Friday, February 15, 2013

Morning in, ah, Medicare?

Well, it's a sunny pre-holiday Friday morning, and I am cheered by Ezekiel Emanuel in today's Times heralding the bending of the healthcare cost curve, as it now seems over the past ten years. On the cost control front, perhaps the ACA will look in retrospect something like the surge in Iraq, giving a jolt of indeterminate magnitude to a st of processes already in motion.

In any case, perhaps superficially, I am riffling through my mind the hopeful signs that have emerged on the healthcare front in recent weeks. If I want to go head over heels in caffeinated optimism, I might imagine that Atul Gawande's vision of a kind of venture capital process of reform stimulated by the ACA -- dozens of simultaneous experiments, a handful of which will yield dramatic results -- may actually occur over the next ten-odd years.

Hopeful signs include the fact that, for all the GOP's caterwauling about "bureaucrat-controlled" and "government-controlled" healthcare, beneath the radar some Republicans are looking at cost control measures that are indeed government-imposed, and likely to be effective.  For example, as I noted recently, two long-term "doc fix" bills are currently circulating in Congress, one bipartisan (but mainly Democrat), one Republican. While the GOP bill accords far more input to healthcare providers, both purport to either end or radically curtail fee-for-service payments.

A second sign of some nonideological thinking on the Republican side emanates from a bipartisan initiative, the Partnership for the Future of Medicare, co-chaired by former CBO head Douglas Holtz-Eakin and Ken Thorpe, a professor at Emory. The pair this week distilled a  PFM report in a post on the Health Affairs blog. I think of Holtz-Eakin, former economic adviser to the McCain campaign, as an intensely partisan critic of Obamanomics and the ACA, an impression gleaned mainly from quotes in news articles.  I was therefore somewhat surprised to learn that he is preaching the futility of simple cuts to benefit formulas, and calling for more systemic reform that does not simply rely on the Competition Fairy:

The future of Medicare is fundamentally about changing behavior and outcomes — the behavior of medical technology firms (drugs, device, diagnostics, etc.), providers, and patients, and then by extension improving health outcomes.  This is a much more complex undertaking than anything ever contemplated in Social Security, and if policymakers want to get serious they need to move beyond simply talking about “cutting entitlements” and actually move to talking about making them smarter.
The PFM "guard rail" principles laid down in this post include ending fee-for-service and improving transparency and availability of data, with this nod to the ACA to illustrate the latter point:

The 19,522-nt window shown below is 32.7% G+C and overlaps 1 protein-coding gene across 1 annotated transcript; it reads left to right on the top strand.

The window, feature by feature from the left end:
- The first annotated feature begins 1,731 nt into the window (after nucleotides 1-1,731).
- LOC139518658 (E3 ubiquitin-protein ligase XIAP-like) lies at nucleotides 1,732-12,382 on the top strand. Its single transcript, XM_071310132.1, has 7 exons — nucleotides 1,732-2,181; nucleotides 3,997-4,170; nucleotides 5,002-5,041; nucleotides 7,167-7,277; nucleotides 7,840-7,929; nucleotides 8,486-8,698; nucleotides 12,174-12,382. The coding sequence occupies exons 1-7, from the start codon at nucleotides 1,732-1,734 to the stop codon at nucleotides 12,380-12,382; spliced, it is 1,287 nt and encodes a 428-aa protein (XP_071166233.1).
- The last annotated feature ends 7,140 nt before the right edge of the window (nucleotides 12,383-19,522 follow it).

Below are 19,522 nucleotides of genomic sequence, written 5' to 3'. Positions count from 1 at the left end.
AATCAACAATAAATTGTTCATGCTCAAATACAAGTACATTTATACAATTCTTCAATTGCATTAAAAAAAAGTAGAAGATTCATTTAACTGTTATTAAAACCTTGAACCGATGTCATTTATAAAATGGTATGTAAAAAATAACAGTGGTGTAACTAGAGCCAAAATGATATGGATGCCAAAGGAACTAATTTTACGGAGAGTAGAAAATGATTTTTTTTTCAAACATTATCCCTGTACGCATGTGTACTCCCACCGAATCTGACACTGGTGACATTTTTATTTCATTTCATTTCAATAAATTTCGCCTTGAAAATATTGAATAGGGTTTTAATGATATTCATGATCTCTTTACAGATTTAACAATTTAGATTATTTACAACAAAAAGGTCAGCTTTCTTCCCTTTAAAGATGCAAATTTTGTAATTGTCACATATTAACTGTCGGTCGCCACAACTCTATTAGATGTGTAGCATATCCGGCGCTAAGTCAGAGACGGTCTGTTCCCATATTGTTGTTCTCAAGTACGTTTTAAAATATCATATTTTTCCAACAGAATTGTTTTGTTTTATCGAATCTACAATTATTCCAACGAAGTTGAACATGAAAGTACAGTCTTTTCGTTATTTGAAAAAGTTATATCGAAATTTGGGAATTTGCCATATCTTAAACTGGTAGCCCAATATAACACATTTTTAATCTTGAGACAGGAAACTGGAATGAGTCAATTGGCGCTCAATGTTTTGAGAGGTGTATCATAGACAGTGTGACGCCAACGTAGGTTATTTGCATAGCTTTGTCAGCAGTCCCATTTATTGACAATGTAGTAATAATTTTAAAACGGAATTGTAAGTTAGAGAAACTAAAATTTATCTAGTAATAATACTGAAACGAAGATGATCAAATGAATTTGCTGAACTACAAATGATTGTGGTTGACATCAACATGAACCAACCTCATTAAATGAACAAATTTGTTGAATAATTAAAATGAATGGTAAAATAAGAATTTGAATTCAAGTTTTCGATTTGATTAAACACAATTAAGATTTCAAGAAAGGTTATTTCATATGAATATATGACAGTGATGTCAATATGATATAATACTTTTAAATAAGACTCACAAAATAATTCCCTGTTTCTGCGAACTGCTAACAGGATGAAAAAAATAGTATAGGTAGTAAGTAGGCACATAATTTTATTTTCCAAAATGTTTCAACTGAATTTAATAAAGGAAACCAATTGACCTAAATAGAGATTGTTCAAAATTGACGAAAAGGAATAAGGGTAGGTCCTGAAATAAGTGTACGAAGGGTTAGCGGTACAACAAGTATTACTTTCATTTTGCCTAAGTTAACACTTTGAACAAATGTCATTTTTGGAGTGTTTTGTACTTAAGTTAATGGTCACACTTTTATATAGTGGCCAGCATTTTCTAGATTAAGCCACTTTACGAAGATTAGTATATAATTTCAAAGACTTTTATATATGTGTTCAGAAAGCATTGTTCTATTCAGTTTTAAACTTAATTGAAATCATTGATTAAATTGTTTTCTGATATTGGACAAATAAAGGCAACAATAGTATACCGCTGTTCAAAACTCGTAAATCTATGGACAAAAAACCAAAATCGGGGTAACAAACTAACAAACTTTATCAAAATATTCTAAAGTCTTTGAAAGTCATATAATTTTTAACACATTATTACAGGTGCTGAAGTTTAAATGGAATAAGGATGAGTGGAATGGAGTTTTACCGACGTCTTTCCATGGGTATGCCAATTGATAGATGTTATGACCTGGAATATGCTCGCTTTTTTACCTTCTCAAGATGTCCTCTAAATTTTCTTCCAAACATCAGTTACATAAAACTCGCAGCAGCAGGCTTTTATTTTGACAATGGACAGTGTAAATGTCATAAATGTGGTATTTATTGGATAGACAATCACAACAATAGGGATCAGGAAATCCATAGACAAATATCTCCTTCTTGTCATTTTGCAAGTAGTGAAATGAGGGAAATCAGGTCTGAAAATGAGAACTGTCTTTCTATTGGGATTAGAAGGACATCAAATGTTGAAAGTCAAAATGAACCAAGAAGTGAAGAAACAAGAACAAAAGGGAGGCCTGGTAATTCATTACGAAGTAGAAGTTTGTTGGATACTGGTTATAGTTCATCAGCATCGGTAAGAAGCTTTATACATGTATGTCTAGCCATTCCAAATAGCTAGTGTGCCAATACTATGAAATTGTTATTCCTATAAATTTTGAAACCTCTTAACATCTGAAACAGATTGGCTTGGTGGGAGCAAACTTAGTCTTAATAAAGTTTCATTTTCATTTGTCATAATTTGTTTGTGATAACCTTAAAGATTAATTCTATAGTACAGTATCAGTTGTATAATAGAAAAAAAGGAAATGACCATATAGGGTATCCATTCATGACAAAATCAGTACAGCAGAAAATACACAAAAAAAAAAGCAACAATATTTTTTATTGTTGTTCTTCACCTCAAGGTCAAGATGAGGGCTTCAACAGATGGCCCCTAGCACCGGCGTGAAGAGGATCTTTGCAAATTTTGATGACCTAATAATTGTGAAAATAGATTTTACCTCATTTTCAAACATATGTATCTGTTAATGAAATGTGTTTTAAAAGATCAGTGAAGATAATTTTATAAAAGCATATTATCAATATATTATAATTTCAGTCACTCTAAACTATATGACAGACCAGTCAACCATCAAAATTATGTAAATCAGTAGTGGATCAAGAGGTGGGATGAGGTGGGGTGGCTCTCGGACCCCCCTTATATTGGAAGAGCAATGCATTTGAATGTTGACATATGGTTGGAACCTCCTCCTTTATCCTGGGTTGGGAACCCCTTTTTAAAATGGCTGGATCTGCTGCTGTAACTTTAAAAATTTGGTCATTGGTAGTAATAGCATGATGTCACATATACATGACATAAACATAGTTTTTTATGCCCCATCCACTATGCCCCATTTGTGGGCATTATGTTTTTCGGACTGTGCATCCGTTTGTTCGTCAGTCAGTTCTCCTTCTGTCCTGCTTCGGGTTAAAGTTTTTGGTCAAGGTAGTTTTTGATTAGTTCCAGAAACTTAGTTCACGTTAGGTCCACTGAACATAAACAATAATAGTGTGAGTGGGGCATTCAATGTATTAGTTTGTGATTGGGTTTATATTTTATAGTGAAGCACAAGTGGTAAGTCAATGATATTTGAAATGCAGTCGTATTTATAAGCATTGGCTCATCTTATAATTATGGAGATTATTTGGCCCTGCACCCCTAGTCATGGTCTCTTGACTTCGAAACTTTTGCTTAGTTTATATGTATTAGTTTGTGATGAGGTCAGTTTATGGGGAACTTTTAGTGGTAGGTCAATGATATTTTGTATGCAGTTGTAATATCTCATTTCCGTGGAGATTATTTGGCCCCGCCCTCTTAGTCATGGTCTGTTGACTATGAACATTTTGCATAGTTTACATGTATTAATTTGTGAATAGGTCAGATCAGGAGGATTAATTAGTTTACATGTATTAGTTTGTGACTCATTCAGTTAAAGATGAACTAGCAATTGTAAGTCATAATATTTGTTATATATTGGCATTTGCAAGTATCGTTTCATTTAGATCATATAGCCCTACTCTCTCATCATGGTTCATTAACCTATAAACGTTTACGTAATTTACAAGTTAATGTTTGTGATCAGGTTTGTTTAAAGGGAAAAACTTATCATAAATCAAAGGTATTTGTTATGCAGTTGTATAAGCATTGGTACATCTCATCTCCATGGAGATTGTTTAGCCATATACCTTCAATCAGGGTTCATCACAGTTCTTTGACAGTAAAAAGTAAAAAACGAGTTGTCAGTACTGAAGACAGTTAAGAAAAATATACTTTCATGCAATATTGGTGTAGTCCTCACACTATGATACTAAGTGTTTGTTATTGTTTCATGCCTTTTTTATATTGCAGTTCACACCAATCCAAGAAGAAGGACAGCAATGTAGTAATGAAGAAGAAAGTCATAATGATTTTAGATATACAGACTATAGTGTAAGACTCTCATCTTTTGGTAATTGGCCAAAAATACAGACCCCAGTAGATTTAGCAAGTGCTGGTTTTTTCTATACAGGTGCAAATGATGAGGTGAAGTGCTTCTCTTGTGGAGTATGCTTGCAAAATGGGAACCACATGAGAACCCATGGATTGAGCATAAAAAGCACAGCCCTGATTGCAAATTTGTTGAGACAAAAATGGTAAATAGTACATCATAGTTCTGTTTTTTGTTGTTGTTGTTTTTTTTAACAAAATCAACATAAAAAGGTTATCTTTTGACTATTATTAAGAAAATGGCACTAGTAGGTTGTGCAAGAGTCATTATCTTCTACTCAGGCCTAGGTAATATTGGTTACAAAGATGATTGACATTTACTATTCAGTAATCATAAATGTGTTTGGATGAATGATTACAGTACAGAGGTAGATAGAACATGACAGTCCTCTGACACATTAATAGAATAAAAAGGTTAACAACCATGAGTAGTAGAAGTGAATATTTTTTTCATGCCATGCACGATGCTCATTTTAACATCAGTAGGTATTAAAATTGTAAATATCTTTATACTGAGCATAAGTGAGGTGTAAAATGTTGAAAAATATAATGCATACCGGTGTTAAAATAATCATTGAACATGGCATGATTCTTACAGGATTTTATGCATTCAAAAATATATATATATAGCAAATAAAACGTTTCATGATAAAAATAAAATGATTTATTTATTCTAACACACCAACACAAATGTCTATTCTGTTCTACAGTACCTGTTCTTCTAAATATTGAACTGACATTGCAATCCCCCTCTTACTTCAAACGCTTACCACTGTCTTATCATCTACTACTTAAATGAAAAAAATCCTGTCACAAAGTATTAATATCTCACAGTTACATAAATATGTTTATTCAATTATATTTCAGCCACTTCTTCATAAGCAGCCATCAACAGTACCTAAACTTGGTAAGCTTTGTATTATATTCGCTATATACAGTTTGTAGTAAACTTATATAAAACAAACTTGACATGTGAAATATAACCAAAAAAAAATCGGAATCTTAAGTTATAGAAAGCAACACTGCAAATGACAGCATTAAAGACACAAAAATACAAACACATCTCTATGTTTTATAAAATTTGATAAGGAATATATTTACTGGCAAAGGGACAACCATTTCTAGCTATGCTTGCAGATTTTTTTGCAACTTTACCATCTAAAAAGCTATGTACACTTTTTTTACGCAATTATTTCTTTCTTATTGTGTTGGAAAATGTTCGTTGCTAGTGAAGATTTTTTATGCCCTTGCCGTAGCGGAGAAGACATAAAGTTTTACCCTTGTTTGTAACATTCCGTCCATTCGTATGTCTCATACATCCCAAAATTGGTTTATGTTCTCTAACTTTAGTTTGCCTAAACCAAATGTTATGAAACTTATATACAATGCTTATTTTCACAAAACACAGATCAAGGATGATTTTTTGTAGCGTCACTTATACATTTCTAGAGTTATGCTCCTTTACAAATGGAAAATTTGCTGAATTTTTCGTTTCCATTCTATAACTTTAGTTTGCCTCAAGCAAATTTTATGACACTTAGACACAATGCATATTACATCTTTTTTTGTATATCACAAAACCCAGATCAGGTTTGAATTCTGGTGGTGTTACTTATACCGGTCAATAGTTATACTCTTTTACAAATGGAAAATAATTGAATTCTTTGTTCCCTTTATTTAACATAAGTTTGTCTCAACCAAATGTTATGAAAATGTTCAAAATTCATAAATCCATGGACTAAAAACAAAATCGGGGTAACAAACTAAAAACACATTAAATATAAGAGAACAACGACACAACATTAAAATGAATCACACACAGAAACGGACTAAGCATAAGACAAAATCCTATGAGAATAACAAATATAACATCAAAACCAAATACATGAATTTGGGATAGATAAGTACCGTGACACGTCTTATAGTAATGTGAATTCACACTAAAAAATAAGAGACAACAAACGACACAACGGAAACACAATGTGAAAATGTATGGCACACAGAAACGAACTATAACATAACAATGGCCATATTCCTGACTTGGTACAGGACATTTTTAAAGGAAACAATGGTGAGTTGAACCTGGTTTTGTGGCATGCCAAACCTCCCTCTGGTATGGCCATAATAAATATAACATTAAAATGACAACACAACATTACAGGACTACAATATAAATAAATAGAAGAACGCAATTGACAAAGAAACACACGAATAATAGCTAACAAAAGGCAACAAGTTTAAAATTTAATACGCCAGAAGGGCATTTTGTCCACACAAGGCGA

For example, the Affordable Care Act (ACA) continues to implement Medicare Advantage rating systems and reward plans for achieving high-quality standards, using over fifty scoring measures, providing consumers with the tools they need to choose their health care options.
Perhaps Holtz-Eakin, and in some utopian future Republicans, could get behind empowering PCORI, the Patient-Centered Outcomes Research Institute, an advisory board created by the ACA to support comparative effectiveness research -- that is, to determine which treatments for any given ailment are most effective or most cost-effective. At present, thanks to the hysteria about "death panels" and "rationing," the Independent Payment Advisory Board cannot use PCORI findings to shape coverage for rival treatments. PCORI, in other words, has no teeth. Perhaps that can change at some future date.

My third bright-morning sign is from the nut graf of Emanuel's op ed, spotlighting the kind of reform that in Awande's vision could yield a hundredfold:
So what more can be done? Here is another piece of good news: there are many common sense reforms that should appeal to both Democrats and Republicans.

One example is competitive bidding. Historically, the government has effectively set prices through Medicare for wheelchairs, hospital beds and other medical equipment. But a demonstration project begun in 2011 introduced competitive bidding in roughly 100 metropolitan areas to see if market forces could bring down prices. The results have been dramatic. Prices for oxygen equipment went down 41 percent; wheelchairs, 36 percent; hospital beds, 44 percent; and the cost of diabetic testing equipment, like glucose strips, dropped by a whopping 72 percent. And research has shown no adverse effects on beneficiaries.

The Affordable Care Act will expand competitive bidding for these items to the rest of the country in 2016. But why wait? We should roll it out nationwide next year. And it shouldn’t just be for medical equipment. In his last budget, President George W. Bush recommended expanding competitive bidding for blood tests and other lab procedures. It could also work for X-rays, CT scans, pacemakers — for all medical commodities. This would drive health care spending growth closer to the increase in G.D.P.

Spurring competition amongst providers is probably more promising than framing up competition amongst the private insurers who pay them, since the payers' leverage is fragmented and therefore limited.

Note that competitive bidding was first a Republican initiative  -- as was the concept behind the ACA's Independent Payment Advisory Board, now demonized by Republicans (Paul Ryan proposed a twin his 2009 health care bill).

It's a long way from a Holtz-Eakin byline to Republican action in Congress. But on a sunny Friday morning, a way past current impasses looms larger than usual.

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